Looking for a French mortgage means reading a lot French terms which may be specific to France and to which you might not be familiar with. Here is a little dictionnary of French mortgage terms.
Condition suspensive – condition precedent: private individuals who require a mortgage in order to purchase a property automatically benefit from this clause that makes the purchase conditional on obtaining the loan. The minimum period is 30 days and it is more usually 45 days, non-resident purchasers are recommended to allow 60 days.
Frais de garantie – guarantee fees: these are the fees demanded by French banks or mortgage-lenders, to enable the creditor to obtain a guarantee to cover non-payment by the borrower.
Hypothèque – mortgage: enables a property, whether resale or new-build, to constitute a loan guarantee should the debt or not be in a position to repay the amount owing. It is paid on the day on which the deeds are signed in front of the notary. The amount depends on the amount of the loan and is generally in the region of 1.5% of this. When the property is re-sold, the mortgage has to be discharged, which costs approximately 0.5% of the amount of the original loan.
PPD (privilège de prêteur de deniers) – moneylender’s preferential claim: this enables a bank, if the borrower has defaulted, to arrange for the property to be sold in order to recover the amount owing. The bank therefore has a preferential claim giving them priority over all other creditors. In general, the amount corresponds to 0.7% of the amount of the loan. The PPD is only valid for property already built. However, if you are making a VEFA purchase, you can subscribe to a PPD on that part of the building that has already been delivered AND a mortgage on the part still under construction. When the property is re-sold, the PPD will need to be discharged, which costs approximately 0.5% of the amount of the original loan.
Cautionnement – surety bond: In this case, a specialist organism ensures repayment of the loan to the bank should the borrower default. Crédit Logement is the best-known loan surety bond company in France. The cost of a surety bond is often approximately 1% of the amount of the loan and has to be paid before the lender will release the funds. This amount is paid once, in the form of a premium when the loan is put in place, and is often paid as a non-recoverable amount. The exception is the Crédit Logement, as a mutual guarantee fund it repays approximately 70% of the surety bond premium at the end of the loan.
Nantissement – lien: this is an additional guarantee that certain banks reserve the right to take out in the event of a payment default. The “nantissement” is a lien that can be taken over shares in a private company or in bonds or shares in companies quoted on the stock exchange. The lien is to the benefit of the bank. In the case of a share portfolio, the bank will calculate a credit value according to the assets that make up the portfolio. Subject to the bank’s control and as long as the credit value of the portfolio is not reduced, the client can continue to manage their portfolio normally, but the lien will remain in place throughout the life of the loan.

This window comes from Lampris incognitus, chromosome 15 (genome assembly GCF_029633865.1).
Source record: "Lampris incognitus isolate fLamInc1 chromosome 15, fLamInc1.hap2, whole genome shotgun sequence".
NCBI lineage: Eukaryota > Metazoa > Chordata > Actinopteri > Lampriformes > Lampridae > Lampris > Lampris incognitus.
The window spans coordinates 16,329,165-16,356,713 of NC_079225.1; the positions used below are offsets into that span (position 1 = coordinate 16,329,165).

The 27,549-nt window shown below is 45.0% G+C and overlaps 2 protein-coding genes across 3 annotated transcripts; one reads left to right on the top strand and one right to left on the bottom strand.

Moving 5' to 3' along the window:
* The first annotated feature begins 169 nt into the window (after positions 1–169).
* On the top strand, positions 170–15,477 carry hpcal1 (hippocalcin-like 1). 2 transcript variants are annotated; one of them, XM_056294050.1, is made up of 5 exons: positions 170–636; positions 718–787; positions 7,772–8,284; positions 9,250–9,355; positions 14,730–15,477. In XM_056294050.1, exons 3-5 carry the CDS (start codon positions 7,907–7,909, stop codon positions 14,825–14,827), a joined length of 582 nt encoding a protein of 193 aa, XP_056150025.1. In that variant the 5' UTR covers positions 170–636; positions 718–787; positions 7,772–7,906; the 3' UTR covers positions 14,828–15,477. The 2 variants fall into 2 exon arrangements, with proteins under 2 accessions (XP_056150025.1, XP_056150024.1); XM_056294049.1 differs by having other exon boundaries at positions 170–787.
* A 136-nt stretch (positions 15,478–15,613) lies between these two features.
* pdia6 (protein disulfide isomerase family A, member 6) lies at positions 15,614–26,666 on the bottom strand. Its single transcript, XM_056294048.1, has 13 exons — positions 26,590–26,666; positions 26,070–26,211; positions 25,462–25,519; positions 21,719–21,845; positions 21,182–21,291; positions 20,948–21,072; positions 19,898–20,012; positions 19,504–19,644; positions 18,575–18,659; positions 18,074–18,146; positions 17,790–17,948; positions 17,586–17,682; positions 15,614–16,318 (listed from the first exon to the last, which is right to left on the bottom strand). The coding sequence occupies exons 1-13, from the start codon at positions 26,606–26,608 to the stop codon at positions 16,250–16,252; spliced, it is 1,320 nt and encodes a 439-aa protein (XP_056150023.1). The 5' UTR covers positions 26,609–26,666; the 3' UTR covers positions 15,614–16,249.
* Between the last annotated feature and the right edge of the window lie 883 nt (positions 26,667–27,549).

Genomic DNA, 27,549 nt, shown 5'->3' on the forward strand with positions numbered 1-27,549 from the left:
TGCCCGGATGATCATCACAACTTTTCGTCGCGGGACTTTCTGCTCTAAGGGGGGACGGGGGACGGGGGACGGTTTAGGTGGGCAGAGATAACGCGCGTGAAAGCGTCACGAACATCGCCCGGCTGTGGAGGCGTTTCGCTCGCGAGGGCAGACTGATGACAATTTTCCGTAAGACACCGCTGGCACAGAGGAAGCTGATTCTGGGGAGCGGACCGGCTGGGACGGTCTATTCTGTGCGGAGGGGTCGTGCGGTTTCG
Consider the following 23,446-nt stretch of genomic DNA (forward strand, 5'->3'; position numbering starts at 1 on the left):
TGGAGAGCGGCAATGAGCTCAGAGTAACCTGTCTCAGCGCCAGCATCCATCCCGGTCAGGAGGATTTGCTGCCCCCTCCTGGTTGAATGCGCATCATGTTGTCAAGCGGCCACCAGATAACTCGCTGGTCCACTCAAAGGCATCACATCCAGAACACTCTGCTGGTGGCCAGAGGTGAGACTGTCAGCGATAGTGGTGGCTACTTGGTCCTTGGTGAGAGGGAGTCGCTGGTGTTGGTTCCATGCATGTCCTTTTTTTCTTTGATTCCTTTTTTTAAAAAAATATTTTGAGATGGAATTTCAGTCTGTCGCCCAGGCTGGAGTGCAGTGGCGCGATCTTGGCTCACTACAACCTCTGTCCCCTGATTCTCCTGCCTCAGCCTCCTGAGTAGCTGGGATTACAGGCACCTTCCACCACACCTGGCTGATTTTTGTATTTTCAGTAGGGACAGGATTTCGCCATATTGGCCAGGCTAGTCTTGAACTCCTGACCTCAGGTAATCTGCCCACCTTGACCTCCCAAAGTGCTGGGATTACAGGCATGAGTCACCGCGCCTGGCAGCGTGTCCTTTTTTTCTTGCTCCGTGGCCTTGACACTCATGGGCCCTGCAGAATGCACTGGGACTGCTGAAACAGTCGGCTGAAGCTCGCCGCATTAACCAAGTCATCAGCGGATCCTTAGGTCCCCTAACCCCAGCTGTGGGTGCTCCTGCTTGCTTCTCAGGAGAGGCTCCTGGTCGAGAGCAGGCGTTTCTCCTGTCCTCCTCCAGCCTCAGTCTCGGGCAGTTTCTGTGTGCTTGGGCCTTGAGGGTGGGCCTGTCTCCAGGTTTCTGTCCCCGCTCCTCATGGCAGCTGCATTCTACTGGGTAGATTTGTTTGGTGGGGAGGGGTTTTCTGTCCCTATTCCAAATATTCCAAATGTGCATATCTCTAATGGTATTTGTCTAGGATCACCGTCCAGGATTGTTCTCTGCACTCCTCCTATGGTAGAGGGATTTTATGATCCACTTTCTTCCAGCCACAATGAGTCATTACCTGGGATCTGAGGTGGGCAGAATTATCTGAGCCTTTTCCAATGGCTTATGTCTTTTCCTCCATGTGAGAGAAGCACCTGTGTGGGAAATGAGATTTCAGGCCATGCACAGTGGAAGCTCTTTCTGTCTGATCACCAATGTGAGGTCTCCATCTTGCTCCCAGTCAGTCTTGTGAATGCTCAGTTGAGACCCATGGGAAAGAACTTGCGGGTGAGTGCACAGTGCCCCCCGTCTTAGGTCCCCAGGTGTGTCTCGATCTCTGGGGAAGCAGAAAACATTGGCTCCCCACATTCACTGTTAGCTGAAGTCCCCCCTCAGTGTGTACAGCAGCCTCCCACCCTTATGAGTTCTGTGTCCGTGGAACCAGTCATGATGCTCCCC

Frais de tenue de compte – bank account fees: the fees charged by the bank for managing your bank account.
Crédit amortissable – repayment loan: under this type of loan each repayment made by the borrower covers part of the capital and part of the interest. It is characteristic of the traditional French repayment loan that, at the beginning of the loan, the amount of interest repaid is higher than the amount of capital and that over time this ratio becomes inverted. In very rare cases, it may be possible to consider a constant repayment or a progressive repayment profile.
Crédit In fine – term loan: with this type of loan the borrower repays the capital in one single payment at the end of the loan period. Before that and during the entire length of the loan, only the interest is paid.
Assurance de prêt – loan insurance: this insurance covers both the borrower and the lender against risks such as death, invalidity or incapacity (it may also cover redundancy), and is usually required by the lender. Often the bank will impose their own loan insurance but you can also contact an insurance broker specialising in loan insurance for ex-pats (such as Valorama) to obtain a more competitive offer.
Déblocage des fonds – release or drawdown of the funds: this means that part or all of the amount of the loan has been paid to the borrower.